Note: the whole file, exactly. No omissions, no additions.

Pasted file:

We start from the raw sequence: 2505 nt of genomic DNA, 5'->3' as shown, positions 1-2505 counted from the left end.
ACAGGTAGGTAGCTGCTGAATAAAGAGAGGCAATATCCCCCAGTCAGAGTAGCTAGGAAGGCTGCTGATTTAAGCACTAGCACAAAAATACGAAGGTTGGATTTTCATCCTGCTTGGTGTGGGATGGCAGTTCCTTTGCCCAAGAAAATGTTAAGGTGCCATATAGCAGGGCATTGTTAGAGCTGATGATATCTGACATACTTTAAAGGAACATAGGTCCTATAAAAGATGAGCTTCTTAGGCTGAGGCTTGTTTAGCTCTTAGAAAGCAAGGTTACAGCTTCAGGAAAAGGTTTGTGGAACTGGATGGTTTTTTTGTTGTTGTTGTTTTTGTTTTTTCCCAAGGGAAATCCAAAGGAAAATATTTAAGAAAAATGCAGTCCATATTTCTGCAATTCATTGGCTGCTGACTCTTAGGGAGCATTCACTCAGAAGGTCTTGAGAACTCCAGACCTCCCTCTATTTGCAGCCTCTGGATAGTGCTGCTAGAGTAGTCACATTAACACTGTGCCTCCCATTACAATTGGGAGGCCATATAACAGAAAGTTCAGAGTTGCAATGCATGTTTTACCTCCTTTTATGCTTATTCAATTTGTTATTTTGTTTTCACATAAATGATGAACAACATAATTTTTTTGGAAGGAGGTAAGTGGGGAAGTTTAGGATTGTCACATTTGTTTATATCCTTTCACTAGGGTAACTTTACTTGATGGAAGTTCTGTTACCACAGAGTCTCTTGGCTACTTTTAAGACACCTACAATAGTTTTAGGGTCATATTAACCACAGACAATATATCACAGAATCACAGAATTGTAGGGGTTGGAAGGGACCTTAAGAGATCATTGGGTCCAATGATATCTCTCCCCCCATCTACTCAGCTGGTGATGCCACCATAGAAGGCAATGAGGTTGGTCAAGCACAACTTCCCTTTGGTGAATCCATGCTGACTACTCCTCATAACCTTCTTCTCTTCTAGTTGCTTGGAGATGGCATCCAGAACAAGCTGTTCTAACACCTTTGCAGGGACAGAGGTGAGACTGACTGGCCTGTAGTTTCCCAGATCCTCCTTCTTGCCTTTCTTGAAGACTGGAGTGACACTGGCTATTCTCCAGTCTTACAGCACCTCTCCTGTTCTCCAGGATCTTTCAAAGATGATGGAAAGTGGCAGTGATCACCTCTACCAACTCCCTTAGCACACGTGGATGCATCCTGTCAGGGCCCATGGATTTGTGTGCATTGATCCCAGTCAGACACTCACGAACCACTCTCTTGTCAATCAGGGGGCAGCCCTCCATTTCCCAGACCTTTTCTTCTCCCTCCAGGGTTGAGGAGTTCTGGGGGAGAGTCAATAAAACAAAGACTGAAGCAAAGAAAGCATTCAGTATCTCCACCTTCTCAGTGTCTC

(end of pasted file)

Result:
We start from the raw sequence: 2505 nt of genomic DNA, 5'->3' as shown, positions 1-2505 counted from the left end.
ACAGGTAGGTAGCTGCTGAATAAAGAGAGGCAATATCCCCCAGTCAGAGTAGCTAGGAAGGCTGCTGATTTAAGCACTAGCACAAAAATACGAAGGTTGGATTTTCATCCTGCTTGGTGTGGGATGGCAGTTCCTTTGCCCAAGAAAATGTTAAGGTGCCATATAGCAGGGCATTGTTAGAGCTGATGATATCTGACATACTTTAAAGGAACATAGGTCCTATAAAAGATGAGCTTCTTAGGCTGAGGCTTGTTTAGCTCTTAGAAAGCAAGGTTACAGCTTCAGGAAAAGGTTTGTGGAACTGGATGGTTTTTTTGTTGTTGTTGTTTTTGTTTTTTCCCAAGGGAAATCCAAAGGAAAATATTTAAGAAAAATGCAGTCCATATTTCTGCAATTCATTGGCTGCTGACTCTTAGGGAGCATTCACTCAGAAGGTCTTGAGAACTCCAGACCTCCCTCTATTTGCAGCCTCTGGATAGTGCTGCTAGAGTAGTCACATTAACACTGTGCCTCCCATTACAATTGGGAGGCCATATAACAGAAAGTTCAGAGTTGCAATGCATGTTTTACCTCCTTTTATGCTTATTCAATTTGTTATTTTGTTTTCACATAAATGATGAACAACATAATTTTTTTGGAAGGAGGTAAGTGGGGAAGTTTAGGATTGTCACATTTGTTTATATCCTTTCACTAGGGTAACTTTACTTGATGGAAGTTCTGTTACCACAGAGTCTCTTGGCTACTTTTAAGACACCTACAATAGTTTTAGGGTCATATTAACCACAGACAATATATCACAGAATCACAGAATTGTAGGGGTTGGAAGGGACCTTAAGAGATCATTGGGTCCAATGATATCTCTCCCCCCATCTACTCAGCTGGTGATGCCACCATAGAAGGCAATGAGGTTGGTCAAGCACAACTTCCCTTTGGTGAATCCATGCTGACTACTCCTCATAACCTTCTTCTCTTCTAGTTGCTTGGAGATGGCATCCAGAACAAGCTGTTCTAACACCTTTGCAGGGACAGAGGTGAGACTGACTGGCCTGTAGTTTCCCAGATCCTCCTTCTTGCCTTTCTTGAAGACTGGAGTGACACTGGCTATTCTCCAGTCTTACAGCACCTCTCCTGTTCTCCAGGATCTTTCAAAGATGATGGAAAGTGGCAGTGATCACCTCTACCAACTCCCTTAGCACACGTGGATGCATCCTGTCAGGGCCCATGGATTTGTGTGCATTGATCCCAGTCAGACACTCACGAACCACTCTCTTGTCAATCAGGGGGCAGCCCTCCATTTCCCAGACCTTTTCTTCTCCCTCCAGGGTTGAGGAGTTCTGGGGGAGAGTCAATAAAACAAAGACTGAAGCAAAGAAAGCATTCAGTATCTCCACCTTCTCAGTGTCTC